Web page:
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Wednesday, March 22, 2000
Half of Sydney Olympians to be tested before games

By ERICA BULMAN -- Associated Press

  LAUSANNE, Switzerland -- The World Anti-Doping Agency in April will start out-of-competition drug testing on half the 10,000 athletes participating at the Sydney Olympics.

  "We plan to have as many as 2,500 tests under our program," IOC vice president Dick Pound said Wednesday. "With national and international federations performing unannounced testing as well, that would be in excess of 5,000 out-of-competition tests performed. That would mean, on average, one in two athletes participating in Sydney will have been tested in unexpected circumstances."

  Another top official doubted a test for the banned performance-enhancer erythropoietine, or EPO, would be ready in time for the Sept. 15-Oct. 1 games.

  EPO allows users to cram extra oxygen into the bloodstream. Pound said it's possible an EPO test will be developed in time, but IOC medical commission member Arne Ljungqvist disagreed.

  "It will take a year at least if the test is to meet all the criteria to meet all the legal demands," he said. "I've heard plenty of rumors, but seen no facts that anyone has come up with a valid test."

  WADA, which met at International Olympic Committee headquarters Wednesday, said it is pressing governments to allow immediate access to athletes for out-of-competition testing.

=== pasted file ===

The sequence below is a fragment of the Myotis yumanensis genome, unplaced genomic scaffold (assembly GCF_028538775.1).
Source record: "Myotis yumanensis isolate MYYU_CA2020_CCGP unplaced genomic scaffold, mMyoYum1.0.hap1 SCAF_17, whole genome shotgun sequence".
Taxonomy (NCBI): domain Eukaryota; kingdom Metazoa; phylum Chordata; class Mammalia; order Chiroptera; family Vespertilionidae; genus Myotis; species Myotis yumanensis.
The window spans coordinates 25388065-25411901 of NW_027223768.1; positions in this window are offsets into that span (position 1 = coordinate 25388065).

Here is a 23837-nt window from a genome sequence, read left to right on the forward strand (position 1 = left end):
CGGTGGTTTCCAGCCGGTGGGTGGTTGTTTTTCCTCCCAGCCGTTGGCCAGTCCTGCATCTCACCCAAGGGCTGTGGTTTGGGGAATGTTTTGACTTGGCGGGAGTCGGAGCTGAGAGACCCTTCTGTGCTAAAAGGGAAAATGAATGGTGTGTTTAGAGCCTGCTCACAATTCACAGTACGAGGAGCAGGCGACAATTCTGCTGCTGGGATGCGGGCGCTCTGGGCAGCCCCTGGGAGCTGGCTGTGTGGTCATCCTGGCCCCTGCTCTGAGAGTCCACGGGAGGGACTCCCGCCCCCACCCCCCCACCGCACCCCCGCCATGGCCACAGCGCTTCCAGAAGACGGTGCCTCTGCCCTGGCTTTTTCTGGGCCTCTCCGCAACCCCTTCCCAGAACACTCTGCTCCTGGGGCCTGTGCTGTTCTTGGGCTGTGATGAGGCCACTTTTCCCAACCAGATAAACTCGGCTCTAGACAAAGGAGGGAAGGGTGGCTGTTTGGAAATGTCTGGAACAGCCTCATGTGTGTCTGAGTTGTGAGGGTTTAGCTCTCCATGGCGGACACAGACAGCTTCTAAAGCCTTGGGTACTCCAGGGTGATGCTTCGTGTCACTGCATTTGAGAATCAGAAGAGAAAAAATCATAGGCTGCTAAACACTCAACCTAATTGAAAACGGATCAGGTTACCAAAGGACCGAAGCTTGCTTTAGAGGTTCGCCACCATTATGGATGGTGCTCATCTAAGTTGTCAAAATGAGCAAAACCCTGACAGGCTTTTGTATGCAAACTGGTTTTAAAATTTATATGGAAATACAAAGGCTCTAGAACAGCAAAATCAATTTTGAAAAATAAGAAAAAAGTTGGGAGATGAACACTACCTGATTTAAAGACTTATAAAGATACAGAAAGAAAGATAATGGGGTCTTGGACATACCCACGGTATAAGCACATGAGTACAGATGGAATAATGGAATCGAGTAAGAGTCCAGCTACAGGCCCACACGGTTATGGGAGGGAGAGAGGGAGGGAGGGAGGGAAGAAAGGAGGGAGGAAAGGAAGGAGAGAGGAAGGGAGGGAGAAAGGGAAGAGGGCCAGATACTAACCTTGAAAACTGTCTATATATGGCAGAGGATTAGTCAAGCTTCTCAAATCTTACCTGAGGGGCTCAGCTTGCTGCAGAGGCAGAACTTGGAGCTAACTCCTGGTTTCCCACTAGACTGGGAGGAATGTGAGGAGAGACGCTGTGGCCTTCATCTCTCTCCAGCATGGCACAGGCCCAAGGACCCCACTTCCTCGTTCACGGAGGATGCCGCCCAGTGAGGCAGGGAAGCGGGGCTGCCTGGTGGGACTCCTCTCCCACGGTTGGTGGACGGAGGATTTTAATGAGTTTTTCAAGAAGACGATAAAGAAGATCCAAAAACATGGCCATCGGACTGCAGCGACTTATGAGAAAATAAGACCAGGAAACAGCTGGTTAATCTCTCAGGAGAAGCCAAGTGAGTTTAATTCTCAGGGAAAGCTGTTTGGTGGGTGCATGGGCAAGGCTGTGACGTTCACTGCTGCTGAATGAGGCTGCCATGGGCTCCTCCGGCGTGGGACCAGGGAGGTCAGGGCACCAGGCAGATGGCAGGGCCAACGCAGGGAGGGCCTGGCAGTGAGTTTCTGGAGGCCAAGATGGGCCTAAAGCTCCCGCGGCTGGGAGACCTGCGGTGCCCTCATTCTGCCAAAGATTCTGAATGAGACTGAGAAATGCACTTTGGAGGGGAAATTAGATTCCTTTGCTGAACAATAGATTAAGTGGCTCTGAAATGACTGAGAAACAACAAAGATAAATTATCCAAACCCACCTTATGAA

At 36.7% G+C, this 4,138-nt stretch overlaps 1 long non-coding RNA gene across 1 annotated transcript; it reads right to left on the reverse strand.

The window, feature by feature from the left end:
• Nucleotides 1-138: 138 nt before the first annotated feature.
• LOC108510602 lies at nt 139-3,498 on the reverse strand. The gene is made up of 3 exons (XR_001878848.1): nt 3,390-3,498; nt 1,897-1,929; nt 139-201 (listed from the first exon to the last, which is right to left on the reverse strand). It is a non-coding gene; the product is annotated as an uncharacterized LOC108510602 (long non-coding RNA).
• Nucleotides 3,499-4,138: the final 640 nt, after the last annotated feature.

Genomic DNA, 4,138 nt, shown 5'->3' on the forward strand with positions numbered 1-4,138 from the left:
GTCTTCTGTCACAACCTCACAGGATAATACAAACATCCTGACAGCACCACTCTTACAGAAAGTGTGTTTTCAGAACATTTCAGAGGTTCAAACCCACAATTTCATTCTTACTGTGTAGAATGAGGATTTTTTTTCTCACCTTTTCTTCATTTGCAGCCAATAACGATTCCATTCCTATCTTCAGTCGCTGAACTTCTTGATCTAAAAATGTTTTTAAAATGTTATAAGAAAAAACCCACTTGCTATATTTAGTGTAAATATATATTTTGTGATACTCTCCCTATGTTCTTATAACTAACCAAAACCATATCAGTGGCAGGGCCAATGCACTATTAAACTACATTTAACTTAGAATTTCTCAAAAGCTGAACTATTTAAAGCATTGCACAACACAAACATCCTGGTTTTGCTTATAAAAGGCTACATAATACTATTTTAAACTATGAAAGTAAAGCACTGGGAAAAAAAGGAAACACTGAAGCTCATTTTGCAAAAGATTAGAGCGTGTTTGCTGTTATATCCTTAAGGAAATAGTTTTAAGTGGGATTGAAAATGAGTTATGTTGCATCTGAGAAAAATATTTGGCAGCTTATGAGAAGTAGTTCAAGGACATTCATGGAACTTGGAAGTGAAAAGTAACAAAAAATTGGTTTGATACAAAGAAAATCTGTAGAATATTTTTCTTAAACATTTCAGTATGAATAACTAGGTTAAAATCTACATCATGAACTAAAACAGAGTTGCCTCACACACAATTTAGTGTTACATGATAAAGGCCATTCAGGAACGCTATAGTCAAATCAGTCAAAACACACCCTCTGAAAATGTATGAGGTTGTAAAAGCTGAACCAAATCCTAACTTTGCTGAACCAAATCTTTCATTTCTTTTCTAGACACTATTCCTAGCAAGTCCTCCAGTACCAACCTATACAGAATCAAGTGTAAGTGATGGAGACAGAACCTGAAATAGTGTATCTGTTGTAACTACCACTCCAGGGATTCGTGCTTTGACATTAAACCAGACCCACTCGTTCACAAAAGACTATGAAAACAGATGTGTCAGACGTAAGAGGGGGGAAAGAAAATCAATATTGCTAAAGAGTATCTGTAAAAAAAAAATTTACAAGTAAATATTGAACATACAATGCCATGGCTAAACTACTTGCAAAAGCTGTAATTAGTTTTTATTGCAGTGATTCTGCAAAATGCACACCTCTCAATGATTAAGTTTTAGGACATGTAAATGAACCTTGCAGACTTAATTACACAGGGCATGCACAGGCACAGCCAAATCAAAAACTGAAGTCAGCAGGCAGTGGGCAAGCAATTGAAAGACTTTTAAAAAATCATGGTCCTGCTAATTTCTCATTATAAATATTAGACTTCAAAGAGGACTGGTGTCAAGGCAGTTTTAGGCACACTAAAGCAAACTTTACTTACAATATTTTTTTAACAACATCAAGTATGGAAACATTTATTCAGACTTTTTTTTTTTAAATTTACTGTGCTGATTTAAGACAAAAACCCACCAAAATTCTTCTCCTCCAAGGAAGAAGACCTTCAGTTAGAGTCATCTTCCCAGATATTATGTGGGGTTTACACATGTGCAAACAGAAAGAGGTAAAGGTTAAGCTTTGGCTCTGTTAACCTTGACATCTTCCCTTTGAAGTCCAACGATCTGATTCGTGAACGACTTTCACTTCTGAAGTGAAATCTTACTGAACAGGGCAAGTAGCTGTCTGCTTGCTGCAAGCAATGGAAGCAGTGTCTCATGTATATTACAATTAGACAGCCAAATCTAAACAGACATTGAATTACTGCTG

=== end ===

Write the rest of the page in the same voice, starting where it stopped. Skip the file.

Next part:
In many countries, testers are denied entry visas for weeks, giving athletes time to purge their systems.

  "If governments don't comply we'll raise a wall of shame," Pound said. "It's not in a government's interest to have it known they are hindering out-of-competition testing."

  The IOC will continue to have authority over drug testing, analysis and sanctions in Sydney, but WADA will monitor the process and be informed of any positive tests.

  At previous games, the head of the IOC panel was the only official to receive test results from the lab.

  In Sydney, four other people will be notified. That group will report any positive findings to the full IOC medical commission, which will make recommendations to the IOC executive board. The board will continue to have the sole authority to disqualify athletes for drug use.

  A full report on testing results will be made within a month after the games.

  WADA is temporarily based in Lausanne, but is seeking a new home and a new chief executive officer. It expects to choose both within a year.

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